Friday, August 14, 2015

Nicole Civita: "Resilience: The Food Policy Imperative for a Volatile Future"

Our alumna and professor, Nicole Civita recently published an excellent article in the Environmental Law Reporter, Resilience: The Food Policy Imperative for a Volatile Future45 Envtl. L. Rep. 10,663 (2015).   This article is on the cutting edge of legal analysis on the concept of resilience as applied to food systems and will be certain to spark an important dialogue.

To sustain a growing population on a changing planet, food policies at all levels — community, regional, national, and global — must promote judicious resource use, prioritize stewardship, align with ecosystems, advance social and distributive justice, consider national security, and position us to weather long- and short-term disruptions, both climate change-driven and otherwise. This Comment considers the power of a profuse human population, reviews climate consequences of the way we have been satisfying our food needs, and demonstrates the exigencies of new approaches to withstand the mounting pressures and disruptions assailing agriculture. It offers resilience as an essential organizing imperative for agrifood systems, policies, and laws. In so doing, the Comment explores the nature and value of resilience, outlines the characteristics of resilient food systems, identifies benefits of orienting our food future around resilience, and suggests preliminary steps in the direction of reforming agrifood policy for resilience.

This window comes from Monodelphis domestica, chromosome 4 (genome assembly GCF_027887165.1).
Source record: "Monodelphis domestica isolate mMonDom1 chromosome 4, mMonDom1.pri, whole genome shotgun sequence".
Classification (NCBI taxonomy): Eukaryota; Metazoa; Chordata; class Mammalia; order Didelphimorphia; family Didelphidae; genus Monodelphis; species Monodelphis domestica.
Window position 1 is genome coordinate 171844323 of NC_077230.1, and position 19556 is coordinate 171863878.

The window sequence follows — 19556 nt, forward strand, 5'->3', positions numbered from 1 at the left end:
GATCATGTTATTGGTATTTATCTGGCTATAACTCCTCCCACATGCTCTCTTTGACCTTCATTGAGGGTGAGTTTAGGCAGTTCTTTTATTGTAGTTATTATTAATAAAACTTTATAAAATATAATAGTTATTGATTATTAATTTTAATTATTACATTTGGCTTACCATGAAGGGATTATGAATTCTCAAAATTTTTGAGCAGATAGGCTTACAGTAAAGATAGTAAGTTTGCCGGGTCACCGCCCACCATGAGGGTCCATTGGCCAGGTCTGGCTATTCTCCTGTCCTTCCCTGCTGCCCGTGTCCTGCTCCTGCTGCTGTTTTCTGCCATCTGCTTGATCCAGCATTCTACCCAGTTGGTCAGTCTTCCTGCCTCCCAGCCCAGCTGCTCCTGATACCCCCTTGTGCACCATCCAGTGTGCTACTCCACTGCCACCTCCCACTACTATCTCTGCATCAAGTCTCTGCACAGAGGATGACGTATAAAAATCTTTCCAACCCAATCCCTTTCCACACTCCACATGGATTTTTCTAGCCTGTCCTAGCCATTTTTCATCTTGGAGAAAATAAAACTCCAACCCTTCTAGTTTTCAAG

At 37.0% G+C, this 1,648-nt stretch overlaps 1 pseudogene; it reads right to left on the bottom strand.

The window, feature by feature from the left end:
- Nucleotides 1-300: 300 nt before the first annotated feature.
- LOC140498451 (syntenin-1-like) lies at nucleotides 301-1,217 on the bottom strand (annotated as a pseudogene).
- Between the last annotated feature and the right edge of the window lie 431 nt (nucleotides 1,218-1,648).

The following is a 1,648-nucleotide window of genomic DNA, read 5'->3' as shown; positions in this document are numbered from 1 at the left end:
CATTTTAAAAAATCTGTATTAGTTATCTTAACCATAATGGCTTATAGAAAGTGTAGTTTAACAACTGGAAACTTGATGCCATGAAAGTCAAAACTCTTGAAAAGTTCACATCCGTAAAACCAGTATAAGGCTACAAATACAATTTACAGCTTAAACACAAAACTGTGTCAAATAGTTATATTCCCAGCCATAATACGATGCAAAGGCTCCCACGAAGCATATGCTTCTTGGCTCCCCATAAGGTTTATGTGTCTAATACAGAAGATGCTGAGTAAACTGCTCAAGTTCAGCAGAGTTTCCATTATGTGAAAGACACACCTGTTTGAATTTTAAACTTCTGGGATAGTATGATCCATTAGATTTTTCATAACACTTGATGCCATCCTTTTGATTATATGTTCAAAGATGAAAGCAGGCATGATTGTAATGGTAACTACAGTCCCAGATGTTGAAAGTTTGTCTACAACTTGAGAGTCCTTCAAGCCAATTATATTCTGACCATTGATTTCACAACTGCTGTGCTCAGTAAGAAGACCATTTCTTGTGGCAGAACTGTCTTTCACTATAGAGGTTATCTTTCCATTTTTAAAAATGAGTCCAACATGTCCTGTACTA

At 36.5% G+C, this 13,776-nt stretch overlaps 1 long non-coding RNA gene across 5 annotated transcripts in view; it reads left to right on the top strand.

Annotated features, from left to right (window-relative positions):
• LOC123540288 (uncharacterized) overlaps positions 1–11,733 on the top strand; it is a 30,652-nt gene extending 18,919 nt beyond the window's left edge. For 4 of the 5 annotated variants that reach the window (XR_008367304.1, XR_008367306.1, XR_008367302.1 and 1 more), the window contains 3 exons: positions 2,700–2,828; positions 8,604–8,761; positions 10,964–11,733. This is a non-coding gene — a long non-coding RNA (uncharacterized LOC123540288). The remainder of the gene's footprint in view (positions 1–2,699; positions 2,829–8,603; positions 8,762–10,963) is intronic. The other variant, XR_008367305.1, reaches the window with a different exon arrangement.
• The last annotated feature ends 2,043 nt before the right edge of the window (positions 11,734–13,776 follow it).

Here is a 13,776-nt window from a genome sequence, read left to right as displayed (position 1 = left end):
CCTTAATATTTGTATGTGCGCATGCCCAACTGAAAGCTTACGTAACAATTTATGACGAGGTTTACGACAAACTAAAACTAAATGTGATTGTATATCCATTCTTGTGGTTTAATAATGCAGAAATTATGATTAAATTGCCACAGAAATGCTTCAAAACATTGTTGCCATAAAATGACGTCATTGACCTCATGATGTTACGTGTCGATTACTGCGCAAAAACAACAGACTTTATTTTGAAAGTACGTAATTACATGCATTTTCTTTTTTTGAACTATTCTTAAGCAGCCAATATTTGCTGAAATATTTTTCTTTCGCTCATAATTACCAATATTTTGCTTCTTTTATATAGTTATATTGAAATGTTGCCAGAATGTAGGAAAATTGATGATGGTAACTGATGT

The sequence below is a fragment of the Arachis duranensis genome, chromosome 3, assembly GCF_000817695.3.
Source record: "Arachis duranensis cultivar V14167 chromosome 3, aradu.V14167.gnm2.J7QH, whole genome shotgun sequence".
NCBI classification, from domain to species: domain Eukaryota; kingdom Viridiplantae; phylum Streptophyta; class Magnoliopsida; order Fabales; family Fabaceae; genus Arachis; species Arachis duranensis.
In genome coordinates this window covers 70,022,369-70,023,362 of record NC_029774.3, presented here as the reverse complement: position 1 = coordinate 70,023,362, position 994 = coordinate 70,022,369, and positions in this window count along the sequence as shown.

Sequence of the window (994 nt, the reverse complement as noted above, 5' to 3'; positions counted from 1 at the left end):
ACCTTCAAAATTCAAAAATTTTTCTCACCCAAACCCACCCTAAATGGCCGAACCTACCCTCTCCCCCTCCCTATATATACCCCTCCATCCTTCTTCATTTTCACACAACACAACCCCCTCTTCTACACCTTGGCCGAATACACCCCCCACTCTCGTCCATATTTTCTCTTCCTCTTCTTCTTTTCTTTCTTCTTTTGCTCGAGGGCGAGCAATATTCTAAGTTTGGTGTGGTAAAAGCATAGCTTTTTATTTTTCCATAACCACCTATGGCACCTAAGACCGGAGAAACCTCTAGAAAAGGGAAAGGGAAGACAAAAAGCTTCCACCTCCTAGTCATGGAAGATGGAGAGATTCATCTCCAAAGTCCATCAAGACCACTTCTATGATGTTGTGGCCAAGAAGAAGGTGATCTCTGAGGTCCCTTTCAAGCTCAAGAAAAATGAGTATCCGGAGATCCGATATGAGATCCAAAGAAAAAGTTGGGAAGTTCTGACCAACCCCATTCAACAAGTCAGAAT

Nicole serves as an Affiliated Professor and the Director of the Food Recovery Project at the University of Arkansas School of Law.  She teaches Urban Agriculture and Food Justice Law & Policy in the LL.M. Program in Agricultural & Food Law.  She is also on the faculty at Sterling College in Vermont and serves as the Assistant Director of the Rian Fried Center for Sustainable Agriculture & Food Systems.  She tweets on behalf of the Food Recovery Project @ConserveFood and blogs at

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